That’s the thing about Where the Wild Things Are. It shook up the world of children’s lit by its stark honesty about children’s emotions. Many people have pointed out, over the years, how it was one of the first books to acknowledge that children get angry–furiously angry, angry enough to shout “I’ll eat you up!” and mean it–at their parents. Last night it occurred to me that the book also acknowledges the rage that a parent feels toward a child who has gotten on her (it’s Max’s mother in the book) last nerve. “Go to your room!” really means “Get out of my sight before I lose it!”
And it’s true. It’s shocking how quickly impatience and frustration can tip over into anger, over something as small as bucking a child into a car seat or getting a sock on a foot. And no one has ever been mad enough to scream at me at the top of her lungs–except my girl. Because I said she needed to eat her jelly beans upstairs and not downstairs.
But it was not only anger that this book opened up–it was also escape. The intense desire that every child has to get away from even a loving, caring, nurturing family. Max wants to leave so badly that the walls of his room dissolve and he sails away “through night and day, and in and out of weeks, and almost over a year” (in one of the loveliest lines ever written) to live with (and eventually control) the monsters of his rage.
(It’s the same desire that, on a much lower level of poetry, J.K. Rowling tapped into with Harry Potter. Many people have commented that Harry Potter is, at heart, a boarding school story, just like those written by Enid Blyton for another generation. Few people have noted that one of the reasons the boarding school story, in all its formulaic glory, is such a hit with kids is that it provides an escape. As intensely as kids want to be loved and cuddled and kept safe, they also want to flee. It’s not a comfortable truth for the adults who write and illustrate and edit and publish and buy the children’s books, but it’s still true. The boarding school motif just provides a convenient cover.)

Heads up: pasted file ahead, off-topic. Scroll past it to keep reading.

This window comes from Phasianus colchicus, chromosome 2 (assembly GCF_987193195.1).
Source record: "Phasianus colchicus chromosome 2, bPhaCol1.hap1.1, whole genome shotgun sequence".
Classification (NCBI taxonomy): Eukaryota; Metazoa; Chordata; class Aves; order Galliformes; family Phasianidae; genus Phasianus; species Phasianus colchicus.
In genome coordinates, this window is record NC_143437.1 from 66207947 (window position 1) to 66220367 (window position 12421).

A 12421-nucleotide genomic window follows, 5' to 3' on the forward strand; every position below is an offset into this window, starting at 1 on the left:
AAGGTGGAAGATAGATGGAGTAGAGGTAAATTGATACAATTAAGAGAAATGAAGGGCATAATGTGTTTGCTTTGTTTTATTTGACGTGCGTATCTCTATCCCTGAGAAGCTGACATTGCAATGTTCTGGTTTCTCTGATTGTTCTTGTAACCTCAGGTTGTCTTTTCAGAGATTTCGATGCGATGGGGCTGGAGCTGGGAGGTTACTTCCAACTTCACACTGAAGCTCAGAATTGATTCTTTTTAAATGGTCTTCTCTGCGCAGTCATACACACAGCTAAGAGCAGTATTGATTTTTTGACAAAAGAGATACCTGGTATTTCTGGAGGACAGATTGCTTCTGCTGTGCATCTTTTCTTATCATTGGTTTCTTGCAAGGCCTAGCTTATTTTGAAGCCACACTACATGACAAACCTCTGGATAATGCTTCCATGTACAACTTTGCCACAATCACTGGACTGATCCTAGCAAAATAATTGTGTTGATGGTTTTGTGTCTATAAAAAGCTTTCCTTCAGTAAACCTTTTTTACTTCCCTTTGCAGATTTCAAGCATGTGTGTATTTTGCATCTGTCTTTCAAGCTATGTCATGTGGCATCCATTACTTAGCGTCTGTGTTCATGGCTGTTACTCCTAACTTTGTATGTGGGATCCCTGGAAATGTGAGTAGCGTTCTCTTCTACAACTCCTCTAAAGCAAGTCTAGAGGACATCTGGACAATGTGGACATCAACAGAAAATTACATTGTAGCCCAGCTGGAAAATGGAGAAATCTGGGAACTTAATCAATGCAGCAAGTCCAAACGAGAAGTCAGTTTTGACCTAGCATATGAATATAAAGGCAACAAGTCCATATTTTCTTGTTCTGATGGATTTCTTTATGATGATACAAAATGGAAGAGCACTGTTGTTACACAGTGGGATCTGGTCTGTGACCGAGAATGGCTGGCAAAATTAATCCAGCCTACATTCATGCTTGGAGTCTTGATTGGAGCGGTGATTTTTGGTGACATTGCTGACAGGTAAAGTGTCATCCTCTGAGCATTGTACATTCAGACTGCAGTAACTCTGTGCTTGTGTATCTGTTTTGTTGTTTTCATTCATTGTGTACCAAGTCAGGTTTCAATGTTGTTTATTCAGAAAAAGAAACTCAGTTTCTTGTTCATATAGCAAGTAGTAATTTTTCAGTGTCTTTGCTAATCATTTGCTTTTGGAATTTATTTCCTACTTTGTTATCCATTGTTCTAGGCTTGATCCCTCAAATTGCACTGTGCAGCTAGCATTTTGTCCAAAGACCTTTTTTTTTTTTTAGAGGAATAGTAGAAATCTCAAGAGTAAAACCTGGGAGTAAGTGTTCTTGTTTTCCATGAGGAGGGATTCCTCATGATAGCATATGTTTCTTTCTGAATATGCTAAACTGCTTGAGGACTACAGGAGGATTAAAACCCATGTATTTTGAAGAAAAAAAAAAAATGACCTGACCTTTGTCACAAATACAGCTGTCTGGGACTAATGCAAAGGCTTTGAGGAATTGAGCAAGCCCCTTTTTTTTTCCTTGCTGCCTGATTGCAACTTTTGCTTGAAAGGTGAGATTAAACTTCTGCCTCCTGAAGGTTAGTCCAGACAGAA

Sometimes we would rather be with the monsters than when the parents who love us so dearly. That’s such an honest and frightening truth that it puts any vampire story to shame.
But then we come home and we find supper waiting for us and it is still hot. That’s true too.
Thank you, Mr. Sendak. And rest well.
Visit the site of my fabulously cool publicist, Kirsten Cappy of Curious City, to find out more about a promotion going on this week. Free tattoos of Mercy’s burning heart!
Kirsten says: “The author of MERCY: THE LAST NEW ENGLAND VAMPIRE (VOYA’s Top Shelf Fiction for Middle School Readers) is giving away temporary tattoos of Mercy’s burning heart on my site this week. Tattoo wearers will then have a chance to win free signed copies of the book.”
“Why the burning heart?”
“It is a bit grim as it is a TRUE story of a vampire eradication in 1890′s New England. No vampire romance here…”
For the details: http://curiouscitydpw.com/2012/04/11/mercy-tattooed-on-my-heart/